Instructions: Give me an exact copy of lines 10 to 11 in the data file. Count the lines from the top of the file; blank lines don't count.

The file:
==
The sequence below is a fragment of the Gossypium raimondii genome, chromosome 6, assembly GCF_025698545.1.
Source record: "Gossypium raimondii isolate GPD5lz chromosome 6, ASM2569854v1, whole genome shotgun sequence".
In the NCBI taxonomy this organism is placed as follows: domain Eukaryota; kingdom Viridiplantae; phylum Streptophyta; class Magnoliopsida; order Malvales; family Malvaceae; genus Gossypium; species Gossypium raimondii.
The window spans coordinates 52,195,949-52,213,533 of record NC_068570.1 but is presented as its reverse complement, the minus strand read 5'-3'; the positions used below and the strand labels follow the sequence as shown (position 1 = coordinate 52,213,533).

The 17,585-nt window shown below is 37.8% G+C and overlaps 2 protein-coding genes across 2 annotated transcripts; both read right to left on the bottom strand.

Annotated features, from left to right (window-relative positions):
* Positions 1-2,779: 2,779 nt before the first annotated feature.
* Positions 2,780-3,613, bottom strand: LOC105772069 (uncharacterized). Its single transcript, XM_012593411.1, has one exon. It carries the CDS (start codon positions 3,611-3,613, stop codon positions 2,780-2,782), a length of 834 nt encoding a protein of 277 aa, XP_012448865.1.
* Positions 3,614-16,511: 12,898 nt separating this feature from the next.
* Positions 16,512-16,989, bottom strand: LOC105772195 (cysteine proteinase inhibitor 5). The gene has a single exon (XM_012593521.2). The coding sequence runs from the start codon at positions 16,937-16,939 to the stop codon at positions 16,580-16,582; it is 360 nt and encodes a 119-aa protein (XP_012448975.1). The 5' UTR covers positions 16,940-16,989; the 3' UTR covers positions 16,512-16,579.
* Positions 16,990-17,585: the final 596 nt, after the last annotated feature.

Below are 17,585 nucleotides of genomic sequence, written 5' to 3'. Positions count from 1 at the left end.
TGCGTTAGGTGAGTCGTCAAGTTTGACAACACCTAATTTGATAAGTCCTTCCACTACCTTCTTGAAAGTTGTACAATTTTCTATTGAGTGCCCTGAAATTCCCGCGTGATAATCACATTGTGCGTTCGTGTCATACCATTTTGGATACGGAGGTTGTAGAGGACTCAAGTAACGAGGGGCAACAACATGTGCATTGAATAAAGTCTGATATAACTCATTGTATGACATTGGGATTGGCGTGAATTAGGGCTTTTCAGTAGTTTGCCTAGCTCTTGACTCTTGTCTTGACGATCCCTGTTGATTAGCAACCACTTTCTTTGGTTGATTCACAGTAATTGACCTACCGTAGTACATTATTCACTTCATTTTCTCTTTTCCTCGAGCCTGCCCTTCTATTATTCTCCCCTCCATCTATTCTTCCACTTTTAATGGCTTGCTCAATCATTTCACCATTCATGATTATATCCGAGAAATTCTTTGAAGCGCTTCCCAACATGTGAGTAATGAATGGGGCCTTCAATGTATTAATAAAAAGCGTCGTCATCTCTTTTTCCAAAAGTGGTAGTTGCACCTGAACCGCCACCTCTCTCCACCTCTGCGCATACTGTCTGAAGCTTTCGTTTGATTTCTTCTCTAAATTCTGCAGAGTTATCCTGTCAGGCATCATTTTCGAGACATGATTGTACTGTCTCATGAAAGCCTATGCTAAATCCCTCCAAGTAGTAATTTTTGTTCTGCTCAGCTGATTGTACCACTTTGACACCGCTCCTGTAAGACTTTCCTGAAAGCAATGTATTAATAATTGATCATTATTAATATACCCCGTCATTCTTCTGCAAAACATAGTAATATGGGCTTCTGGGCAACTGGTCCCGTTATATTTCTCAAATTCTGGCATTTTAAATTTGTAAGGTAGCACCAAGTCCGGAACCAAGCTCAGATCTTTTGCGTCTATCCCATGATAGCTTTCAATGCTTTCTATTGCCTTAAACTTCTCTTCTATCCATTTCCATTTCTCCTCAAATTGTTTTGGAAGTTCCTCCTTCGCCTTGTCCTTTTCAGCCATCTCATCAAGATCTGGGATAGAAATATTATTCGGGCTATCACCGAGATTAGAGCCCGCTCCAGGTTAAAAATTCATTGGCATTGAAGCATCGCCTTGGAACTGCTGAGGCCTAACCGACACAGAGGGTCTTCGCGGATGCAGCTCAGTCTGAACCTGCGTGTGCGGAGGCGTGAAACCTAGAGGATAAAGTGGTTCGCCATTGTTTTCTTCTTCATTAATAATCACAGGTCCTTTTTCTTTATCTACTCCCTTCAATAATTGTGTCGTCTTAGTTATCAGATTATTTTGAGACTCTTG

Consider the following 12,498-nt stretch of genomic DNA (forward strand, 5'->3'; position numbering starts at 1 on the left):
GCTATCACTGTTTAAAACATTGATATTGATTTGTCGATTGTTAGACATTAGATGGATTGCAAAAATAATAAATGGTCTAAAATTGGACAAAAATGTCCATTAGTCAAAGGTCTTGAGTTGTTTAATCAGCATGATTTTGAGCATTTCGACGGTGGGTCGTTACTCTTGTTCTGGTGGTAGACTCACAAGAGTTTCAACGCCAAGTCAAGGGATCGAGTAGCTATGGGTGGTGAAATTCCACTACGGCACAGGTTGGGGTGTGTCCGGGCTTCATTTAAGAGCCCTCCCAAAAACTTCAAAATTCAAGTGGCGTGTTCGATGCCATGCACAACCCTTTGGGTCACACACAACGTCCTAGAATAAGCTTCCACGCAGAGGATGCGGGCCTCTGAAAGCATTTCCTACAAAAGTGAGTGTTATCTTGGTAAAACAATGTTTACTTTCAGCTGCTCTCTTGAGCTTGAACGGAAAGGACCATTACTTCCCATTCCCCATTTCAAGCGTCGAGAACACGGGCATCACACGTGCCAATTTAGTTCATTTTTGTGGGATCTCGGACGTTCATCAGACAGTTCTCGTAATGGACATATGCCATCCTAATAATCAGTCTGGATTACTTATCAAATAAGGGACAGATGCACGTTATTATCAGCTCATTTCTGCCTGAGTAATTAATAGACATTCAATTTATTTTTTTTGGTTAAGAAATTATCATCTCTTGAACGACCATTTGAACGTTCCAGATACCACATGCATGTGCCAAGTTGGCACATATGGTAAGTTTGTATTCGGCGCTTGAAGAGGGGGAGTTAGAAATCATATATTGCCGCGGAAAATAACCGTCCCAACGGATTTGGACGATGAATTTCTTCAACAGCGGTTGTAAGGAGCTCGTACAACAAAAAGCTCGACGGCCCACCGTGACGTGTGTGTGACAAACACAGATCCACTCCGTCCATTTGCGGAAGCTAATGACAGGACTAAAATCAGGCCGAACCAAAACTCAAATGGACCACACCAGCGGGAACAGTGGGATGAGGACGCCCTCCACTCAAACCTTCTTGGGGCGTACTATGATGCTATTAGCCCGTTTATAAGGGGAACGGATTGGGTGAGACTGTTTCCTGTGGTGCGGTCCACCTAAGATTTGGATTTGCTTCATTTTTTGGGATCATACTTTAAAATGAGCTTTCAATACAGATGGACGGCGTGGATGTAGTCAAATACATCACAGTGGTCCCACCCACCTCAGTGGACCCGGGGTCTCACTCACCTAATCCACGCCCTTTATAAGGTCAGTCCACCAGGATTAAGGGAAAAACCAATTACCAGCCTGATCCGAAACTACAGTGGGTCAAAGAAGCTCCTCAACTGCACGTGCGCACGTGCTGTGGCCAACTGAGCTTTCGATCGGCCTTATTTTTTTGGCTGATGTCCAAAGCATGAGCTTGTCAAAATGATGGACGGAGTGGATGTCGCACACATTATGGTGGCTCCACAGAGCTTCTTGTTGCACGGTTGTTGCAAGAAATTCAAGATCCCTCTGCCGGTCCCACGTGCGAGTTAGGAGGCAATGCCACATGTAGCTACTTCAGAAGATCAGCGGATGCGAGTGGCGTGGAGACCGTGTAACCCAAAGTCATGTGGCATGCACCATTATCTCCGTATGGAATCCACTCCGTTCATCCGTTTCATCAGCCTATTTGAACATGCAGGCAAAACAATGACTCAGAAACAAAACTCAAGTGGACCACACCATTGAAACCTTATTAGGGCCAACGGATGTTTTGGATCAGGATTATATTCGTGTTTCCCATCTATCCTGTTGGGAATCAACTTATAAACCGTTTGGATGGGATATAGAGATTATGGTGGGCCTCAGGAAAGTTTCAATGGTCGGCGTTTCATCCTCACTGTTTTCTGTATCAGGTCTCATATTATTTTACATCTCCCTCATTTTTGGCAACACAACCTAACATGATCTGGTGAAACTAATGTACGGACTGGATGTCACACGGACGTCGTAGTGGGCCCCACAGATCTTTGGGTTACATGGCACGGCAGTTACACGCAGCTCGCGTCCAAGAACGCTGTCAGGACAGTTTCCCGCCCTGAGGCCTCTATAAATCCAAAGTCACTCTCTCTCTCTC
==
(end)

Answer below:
* Positions 16,512-16,989, bottom strand: LOC105772195 (cysteine proteinase inhibitor 5). The gene has a single exon (XM_012593521.2). The coding sequence runs from the start codon at positions 16,937-16,939 to the stop codon at positions 16,580-16,582; it is 360 nt and encodes a 119-aa protein (XP_012448975.1). The 5' UTR covers positions 16,940-16,989; the 3' UTR covers positions 16,512-16,579.
* Positions 16,990-17,585: the final 596 nt, after the last annotated feature.